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Archived Message:

Design: printable AND structured


 
jaxz Newbie at work...

I want to create an eBook that is easy to navigate AND that is easy to print out AND that works well for various settings of screen resolution.

Any suggestions as to how I could do this?

My plan is to go about eBook design in exacty the same way as I do web pages. That means including a navigational sidebar on every page (TOC) for easy overview and quick access to content.

Printing is not a priority for my web pages, though for the eBooks (technically oriented) it will be critical that they print well. And the navigational sidebar won't be very useful in a printed version...

Screen resolution issues - Background:
I recently had problems with my monitor flickering - solution: increase resolution to max (1600*1200 which it's designed for).
Result - great stable screen, but very SMALL text and most sites online just won't work. It all becomes too small at high resolution... Suppose the same goes for eBooks. Though ebookfriends.com does work OK in this resolution, even if all tables including text become a little screwy ! Clearly, there are many issues in web design that I don't grasp well. But it seems that there are plenty of others too not knowing how to handle different screen resolutions. What's the secret here? (I use frontpage for all my web-work.)

Very grateful for suggestions!

/Jaxz


Posted on: 4:01 pm on October 12, 2005
Storyman jaxz,

Since the format for printing is critical it sounds like the perfect job for CSS. CSS allows you to have one format for the display screen and another for printing.

CSS can be bothersome when designing for cross browsers  (as on a web page) but if you are using it for ebooks only you won't need to bother with any IE hacks. Just as a heads up when you do use CSS for internet layouts design for the FireFox browser, then hack to make it work in IE. A lot of people start out doing it the other way around, but soon discover it's like nailing jelly to a tree.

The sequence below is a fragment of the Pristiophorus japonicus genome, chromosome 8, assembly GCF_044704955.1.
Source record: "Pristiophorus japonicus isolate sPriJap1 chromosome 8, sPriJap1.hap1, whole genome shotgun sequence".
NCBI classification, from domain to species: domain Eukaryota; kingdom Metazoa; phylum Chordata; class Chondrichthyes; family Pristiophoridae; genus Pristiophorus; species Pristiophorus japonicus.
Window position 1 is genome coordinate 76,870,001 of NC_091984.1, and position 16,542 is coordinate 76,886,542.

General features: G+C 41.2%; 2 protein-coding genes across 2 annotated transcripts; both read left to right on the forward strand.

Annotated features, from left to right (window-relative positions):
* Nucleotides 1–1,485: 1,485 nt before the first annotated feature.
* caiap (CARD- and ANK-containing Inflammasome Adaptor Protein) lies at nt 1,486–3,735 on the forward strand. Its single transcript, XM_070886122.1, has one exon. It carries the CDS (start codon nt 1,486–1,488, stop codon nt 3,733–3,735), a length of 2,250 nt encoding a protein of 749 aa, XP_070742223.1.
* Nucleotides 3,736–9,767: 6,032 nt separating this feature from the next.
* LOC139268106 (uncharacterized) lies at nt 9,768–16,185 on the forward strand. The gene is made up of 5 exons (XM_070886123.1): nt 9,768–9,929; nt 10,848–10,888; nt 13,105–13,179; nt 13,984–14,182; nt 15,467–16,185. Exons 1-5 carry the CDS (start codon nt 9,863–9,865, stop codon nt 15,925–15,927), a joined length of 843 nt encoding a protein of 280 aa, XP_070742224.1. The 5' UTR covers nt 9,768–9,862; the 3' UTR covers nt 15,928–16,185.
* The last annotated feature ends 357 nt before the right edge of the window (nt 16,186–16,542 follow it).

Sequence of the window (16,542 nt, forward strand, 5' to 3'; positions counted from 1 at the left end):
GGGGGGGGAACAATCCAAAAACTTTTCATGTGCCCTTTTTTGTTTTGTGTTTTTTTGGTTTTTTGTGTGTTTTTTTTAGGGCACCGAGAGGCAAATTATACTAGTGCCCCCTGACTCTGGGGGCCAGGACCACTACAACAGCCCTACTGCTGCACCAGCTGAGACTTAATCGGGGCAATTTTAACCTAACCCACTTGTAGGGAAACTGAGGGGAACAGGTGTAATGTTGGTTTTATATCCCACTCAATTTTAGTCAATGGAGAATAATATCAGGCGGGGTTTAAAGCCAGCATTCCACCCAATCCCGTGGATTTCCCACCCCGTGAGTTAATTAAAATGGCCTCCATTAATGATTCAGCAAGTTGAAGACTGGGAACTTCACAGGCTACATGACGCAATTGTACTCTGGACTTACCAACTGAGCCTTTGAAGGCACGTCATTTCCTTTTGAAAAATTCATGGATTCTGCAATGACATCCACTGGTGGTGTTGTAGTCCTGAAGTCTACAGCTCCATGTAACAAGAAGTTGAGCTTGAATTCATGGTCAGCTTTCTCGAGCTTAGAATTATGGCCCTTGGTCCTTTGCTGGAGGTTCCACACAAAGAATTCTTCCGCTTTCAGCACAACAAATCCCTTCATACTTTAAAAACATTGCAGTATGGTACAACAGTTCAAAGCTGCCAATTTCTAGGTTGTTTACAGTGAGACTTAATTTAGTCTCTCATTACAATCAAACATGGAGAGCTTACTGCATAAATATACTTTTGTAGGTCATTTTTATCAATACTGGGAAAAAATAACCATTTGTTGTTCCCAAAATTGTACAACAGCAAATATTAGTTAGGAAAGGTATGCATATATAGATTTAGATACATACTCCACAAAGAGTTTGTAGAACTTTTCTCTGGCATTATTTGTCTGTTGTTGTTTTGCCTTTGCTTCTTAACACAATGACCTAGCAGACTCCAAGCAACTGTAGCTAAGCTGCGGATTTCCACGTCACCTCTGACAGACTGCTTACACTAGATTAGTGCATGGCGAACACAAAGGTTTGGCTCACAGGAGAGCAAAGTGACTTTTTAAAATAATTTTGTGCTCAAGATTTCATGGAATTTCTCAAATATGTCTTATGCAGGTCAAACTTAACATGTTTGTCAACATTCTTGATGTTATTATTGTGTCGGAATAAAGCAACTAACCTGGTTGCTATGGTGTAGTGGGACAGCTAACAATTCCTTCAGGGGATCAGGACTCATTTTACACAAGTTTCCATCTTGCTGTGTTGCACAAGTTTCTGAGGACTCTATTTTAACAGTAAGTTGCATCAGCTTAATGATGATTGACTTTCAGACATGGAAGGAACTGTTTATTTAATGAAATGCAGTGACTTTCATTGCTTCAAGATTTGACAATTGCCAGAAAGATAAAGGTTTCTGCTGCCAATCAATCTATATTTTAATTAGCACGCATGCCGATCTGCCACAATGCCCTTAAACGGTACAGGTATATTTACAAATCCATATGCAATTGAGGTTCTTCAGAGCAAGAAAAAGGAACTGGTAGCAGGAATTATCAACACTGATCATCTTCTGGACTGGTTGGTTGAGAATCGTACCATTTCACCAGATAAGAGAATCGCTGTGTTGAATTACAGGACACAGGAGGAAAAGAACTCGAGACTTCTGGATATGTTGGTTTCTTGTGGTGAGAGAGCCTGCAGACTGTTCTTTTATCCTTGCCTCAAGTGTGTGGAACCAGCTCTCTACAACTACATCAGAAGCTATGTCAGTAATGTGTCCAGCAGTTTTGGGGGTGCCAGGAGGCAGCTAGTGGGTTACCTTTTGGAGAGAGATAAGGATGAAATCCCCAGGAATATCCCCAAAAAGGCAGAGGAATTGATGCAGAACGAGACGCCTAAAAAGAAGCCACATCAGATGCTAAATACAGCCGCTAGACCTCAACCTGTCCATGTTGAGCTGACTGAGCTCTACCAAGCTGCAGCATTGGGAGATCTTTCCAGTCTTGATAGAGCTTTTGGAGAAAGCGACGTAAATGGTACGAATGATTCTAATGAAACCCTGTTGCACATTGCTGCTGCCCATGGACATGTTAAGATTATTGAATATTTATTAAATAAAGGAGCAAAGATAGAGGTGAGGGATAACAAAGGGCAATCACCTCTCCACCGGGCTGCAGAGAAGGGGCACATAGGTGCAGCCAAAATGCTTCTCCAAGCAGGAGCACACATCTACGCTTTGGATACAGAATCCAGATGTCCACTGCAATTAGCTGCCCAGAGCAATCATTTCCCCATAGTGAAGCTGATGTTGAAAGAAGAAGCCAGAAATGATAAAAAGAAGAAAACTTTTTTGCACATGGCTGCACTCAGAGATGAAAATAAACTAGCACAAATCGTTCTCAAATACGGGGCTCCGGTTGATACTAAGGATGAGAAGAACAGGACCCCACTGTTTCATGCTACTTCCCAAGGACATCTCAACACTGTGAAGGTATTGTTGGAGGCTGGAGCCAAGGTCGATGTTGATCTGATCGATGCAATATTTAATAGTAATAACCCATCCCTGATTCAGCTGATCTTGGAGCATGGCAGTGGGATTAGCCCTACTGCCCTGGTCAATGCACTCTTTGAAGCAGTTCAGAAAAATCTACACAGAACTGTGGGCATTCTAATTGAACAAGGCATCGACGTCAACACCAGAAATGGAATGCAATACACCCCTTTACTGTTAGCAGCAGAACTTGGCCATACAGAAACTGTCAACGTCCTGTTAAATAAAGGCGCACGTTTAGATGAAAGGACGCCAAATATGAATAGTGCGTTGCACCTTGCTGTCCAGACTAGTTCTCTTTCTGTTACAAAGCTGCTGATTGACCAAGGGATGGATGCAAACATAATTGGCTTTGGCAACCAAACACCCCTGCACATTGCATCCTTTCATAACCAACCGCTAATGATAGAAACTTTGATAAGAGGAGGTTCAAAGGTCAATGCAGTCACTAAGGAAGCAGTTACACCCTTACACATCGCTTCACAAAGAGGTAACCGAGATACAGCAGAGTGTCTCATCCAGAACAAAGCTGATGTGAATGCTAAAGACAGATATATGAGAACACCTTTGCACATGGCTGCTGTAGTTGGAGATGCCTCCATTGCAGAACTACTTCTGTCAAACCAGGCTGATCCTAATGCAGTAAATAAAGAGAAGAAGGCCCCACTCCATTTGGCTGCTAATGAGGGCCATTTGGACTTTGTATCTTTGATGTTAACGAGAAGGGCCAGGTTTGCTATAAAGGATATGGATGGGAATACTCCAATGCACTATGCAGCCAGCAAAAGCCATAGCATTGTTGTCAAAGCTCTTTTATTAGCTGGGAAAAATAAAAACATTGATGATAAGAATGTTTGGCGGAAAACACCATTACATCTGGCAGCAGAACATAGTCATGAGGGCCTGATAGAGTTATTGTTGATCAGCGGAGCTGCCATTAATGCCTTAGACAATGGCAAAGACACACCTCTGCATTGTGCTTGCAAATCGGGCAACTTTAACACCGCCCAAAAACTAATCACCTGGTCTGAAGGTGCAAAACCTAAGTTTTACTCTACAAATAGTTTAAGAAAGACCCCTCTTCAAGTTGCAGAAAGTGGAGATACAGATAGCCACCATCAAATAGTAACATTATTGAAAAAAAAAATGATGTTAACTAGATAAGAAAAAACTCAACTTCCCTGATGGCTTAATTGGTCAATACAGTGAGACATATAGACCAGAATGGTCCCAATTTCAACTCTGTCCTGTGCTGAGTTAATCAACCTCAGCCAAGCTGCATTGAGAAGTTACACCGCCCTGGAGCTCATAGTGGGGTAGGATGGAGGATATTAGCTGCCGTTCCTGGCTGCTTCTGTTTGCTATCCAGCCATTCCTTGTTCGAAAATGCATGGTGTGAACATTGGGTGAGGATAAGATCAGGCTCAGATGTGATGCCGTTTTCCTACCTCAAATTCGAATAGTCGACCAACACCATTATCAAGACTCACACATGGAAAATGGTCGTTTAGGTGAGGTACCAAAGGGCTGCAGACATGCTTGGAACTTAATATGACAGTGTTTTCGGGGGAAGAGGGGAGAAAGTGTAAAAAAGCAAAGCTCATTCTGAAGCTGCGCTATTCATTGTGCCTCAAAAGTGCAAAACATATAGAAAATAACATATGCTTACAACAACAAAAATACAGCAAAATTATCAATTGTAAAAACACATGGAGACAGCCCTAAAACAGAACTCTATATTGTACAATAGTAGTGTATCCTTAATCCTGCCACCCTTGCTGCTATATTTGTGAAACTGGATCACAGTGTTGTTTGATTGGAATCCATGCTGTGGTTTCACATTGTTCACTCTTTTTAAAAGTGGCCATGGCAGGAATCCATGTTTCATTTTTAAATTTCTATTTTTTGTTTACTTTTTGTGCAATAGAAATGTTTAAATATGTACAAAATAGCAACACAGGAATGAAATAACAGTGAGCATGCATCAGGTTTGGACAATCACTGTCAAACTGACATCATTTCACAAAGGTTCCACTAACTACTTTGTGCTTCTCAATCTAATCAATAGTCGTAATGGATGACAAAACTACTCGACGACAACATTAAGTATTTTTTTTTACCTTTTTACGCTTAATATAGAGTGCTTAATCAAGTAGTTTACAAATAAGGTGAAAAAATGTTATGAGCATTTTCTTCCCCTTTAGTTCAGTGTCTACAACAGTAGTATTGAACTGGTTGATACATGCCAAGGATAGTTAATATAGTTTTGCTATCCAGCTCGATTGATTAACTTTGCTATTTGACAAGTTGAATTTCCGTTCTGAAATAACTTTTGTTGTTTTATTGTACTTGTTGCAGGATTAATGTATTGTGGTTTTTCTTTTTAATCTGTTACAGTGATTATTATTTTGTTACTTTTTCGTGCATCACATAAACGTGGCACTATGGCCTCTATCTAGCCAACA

If you use a program like Dreamweaver or GoLive you'll find that developing in CSS much easier. Of the two programs my favorite for CSS design is GoLive CS2. This program makes it much easier to do layout and to find any bugs. Dreamweaver 8 has just been release so I can't compare. The DW version I use is DW MX 2004.


Posted on: 9:36 pm on October 12, 2005
jaxz OK!
So you mean, using CSS I can design pages to be displayed with a sidebar in the eBook, and others for printing that just include text content!?

If that is it, it seems like the ideal solution.

I'm fairly familiar with frontpage, didn't really get into DW when I tried it. Any ideas on whether doing this sort of thing should be straigtforward in FP as well?

Thanks,
Jaxz


Posted on: 9:48 am on October 13, 2005
Storyman Yes, CSS will be able to do that. A lot of people will even use CSS to control which font familiy displays, for example, they will use sans-serif fonts for screen display and serif fonts for printing.

If you've ever visited a site that lets you select from several options how a web page appears, well, that's done with CSS.

Front Page is able to handle CSS. The design application becomes important on how much of the process is automated for you. INMO at the moment GoLive CS2 is at the top of the list. You can download a 30-day trial version of both GoLive and Dreamweaver from the publishers' site.


Posted on: 4:53 pm on October 13, 2005
jaxz Storyman, please comment also on my post under the design forum!

Cheers,
Jaxz


Posted on: 10:10 am on October 14, 2005

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